What lessons have been learned from the war? What questions remain? How successful were allied forces in avoiding civilian casualties? What should have been done to prepare for the war's chaotic aftermath?
To date what lessons have been learned about the allied invasion of Iraq? What might be its legacy and impact on future conflicts? From the perspective of one year later, here are the assessments of Washington Post Pentagon correspondent Thomas E. Ricks, New York Times correspondent Todd Purdum, Atlantic correspondent James Fallows, former Secretary of the Army Thomas White, Lt. Gen. James Conway and military historian Frederick W. Kagan. Their comments are drawn from their full interviews with FRONTLINE.
In every war civilians die, usually in untold numbers. Despite the Pentagon's assurances that U.S. forces would do as much as possible to avoid civilian casualties, it's estimated that somewhere between 4,000 and 10,000 Iraqi civilians died -- a startling number compared to the less than 150 U.S. troops killed in the six-week invasion. Discussing the issue of civilian casualties in this war are historian Frederick W. Kagan, Marine Lt. Col. James Conway, New York Times correspondent Todd Purdum and Washington Post Pentagon correspondent Thomas Ricks. Their excerpts are drawn from their full FRONTLINE interviews.
Many critics say that the U.S. failed to plan for the violence on the ground after military operations were over. Could we have known what we were getting into? In these excerpts from FRONTLINE's interviews for the October 2003 report "Truth, War, and Consequences," U.S. administrators Jay Garner and Paul Bremer, USIP advisor Richard Perito, Iraqi leaders Ahmad Chalabi and Kanan Makiya, and former State Department official Richard Haass debate whether the U.S. should have -- or could have -- done more to prepare for the war's violent aftermath.
An Interview with Paul Bremer
This interview is from FRONTLINE's October 2003 report "Truth, War and Consequences." Bremer is the chief civilian administrator of the Coalition Provisional Authority (CPA), the U.S.-appointed organization charged with overseeing Iraq's reconstruction and transition to democratic rule. A former diplomat and ambassador-at-large for counterterrorism, Bremer concedes that his task is daunting. "We weren't planning for the kind of situation we found," he tells FRONTLINE. "What we do here is going to have a major impact on the geopolitics of this region for decades to come." This interview was conducted on Aug. 1, 2003.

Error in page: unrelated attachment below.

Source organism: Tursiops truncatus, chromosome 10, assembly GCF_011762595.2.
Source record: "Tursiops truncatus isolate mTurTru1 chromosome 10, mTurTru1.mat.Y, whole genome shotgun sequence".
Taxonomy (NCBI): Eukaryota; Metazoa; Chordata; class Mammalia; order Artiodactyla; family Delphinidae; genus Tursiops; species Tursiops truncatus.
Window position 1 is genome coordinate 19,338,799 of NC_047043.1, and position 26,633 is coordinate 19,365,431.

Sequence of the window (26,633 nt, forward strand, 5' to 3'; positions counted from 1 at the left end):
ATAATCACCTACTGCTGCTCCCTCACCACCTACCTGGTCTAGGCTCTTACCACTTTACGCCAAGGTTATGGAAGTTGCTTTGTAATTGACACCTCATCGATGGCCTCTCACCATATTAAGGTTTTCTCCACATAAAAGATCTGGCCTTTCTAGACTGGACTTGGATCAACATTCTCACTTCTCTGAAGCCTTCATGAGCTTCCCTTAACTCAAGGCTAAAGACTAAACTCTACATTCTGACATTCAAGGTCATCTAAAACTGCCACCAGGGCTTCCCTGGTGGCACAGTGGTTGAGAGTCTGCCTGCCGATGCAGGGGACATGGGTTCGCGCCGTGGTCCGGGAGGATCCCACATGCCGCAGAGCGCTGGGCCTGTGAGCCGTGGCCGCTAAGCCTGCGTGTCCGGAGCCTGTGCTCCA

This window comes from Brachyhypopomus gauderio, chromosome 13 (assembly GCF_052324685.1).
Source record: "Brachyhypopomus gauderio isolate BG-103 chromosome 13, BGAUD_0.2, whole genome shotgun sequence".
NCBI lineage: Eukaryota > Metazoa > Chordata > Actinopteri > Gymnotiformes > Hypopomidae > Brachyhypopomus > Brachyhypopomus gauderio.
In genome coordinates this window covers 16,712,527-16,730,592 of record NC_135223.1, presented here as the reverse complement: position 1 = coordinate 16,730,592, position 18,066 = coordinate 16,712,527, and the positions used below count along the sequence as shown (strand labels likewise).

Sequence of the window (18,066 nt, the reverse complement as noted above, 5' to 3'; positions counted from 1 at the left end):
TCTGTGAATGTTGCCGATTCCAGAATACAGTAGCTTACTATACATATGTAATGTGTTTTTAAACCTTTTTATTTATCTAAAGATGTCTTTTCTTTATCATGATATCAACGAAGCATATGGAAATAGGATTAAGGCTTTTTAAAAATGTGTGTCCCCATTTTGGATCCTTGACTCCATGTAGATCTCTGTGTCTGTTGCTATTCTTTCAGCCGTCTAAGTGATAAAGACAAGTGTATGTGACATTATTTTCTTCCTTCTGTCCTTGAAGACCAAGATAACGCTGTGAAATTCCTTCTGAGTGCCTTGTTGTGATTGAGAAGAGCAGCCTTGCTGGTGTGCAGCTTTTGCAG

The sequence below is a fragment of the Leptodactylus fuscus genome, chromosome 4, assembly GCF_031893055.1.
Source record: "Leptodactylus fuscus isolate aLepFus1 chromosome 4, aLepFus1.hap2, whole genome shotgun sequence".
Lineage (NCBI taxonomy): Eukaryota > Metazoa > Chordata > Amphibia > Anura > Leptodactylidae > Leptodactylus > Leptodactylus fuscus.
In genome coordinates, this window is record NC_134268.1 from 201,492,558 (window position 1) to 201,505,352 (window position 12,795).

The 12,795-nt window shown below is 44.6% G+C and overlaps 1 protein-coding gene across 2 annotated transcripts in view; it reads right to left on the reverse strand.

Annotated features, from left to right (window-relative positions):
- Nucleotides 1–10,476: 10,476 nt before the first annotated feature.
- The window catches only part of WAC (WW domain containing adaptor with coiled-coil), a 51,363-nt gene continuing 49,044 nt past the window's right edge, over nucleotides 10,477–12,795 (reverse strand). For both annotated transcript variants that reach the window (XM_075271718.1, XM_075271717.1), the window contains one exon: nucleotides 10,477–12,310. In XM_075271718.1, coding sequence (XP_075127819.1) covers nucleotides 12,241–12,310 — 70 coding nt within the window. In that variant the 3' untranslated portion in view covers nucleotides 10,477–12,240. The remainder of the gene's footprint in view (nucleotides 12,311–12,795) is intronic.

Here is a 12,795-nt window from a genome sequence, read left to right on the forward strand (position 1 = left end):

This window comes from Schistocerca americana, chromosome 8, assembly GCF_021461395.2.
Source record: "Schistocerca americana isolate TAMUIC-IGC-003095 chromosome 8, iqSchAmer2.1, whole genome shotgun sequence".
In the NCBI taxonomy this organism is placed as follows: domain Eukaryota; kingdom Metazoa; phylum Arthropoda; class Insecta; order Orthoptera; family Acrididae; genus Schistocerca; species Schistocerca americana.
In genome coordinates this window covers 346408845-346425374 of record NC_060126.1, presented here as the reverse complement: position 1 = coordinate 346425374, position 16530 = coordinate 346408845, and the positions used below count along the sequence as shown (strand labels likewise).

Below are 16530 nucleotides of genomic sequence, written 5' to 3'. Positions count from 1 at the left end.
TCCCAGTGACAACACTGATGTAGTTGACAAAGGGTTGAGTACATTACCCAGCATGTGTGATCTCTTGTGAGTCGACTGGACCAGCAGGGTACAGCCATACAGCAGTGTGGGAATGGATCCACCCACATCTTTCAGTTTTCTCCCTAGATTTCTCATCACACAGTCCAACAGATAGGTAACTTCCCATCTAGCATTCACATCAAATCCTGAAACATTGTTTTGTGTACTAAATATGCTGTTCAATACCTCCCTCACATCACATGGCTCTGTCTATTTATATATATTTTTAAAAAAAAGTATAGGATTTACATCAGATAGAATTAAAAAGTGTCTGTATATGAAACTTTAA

An Interview with James Conway
This earlier interview with Gen. Conway is from FRONTLINE's October 2003 report "Truth, War and Consequences." As commander of the 1st Marine Expeditionary Force (I MEF), Lt. Gen. Conway was responsible for holding and patrolling southern Iraq. He was surprised that the Iraqi military never used chemical or biological weapons on his troops. He was also openly skeptical about finding stockpiles of weapons of mass destruction. "We thought indirect fire capability -- artillery, rockets, missiles -- would be [Saddam's] means for putting the chemicals on us," he tells FRONTLINE. "I don't know how we got it wrong." This interview was conducted on Aug. 19, 2003.
An Interview with Jay Garner
This interview is from FRONTLINE's October 2003 report "Truth, War and Consequences." Lt. Gen. Jay Garner (U.S. Army-Ret.) was the first American administrator to oversee the interim administration and reconstruction of Iraq. He was chosen for this role, in part, because of his experience assisting displaced Kurds following the 1991 Gulf War. Garner's one-month tenure as the director of the Office of Reconstruction and Humanitarian Assistance (ORHA), the precursor to the Coalition Provisional Authority, was fraught with controversy, and he was replaced by Paul Bremer. "The day you start building the war plan is the day you start building the postwar plan," Garner tells FRONTLINE. "We didn't do that, not in this case." This interview was conducted on July 17, 2003.
An Interview with Robert M. Perito
This interview is from FRONTLINE's October 2003 report "Truth, War and Consequences." A special advisor to the Rule of Law program at the Unites States Institute of Peace, Perito helped organize peacekeeping and post-conflict operations in Bosnia, Kosovo, and East Timor. In February 2003, Perito, a career Foreign Service officer who served on President Ronald Reagan's National Security Council staff, gave a talk to the Defense Policy Board, which advises the Pentagon's top brass. His warnings that the U.S. should prepare for postwar lawlessness in Iraq went unheeded. "There was no thought given to the possibility that, as soon as U.S. troops arrived in Baghdad, people would go on a systematic campaign to loot the city," he tells FRONTLINE. "This is just ignoring the lessons of history." This interview was conducted on Sept. 5, 2003.
Editor's Note: See the Readings and Links section of this web site for additional readings on the issue of civilian deaths in the war.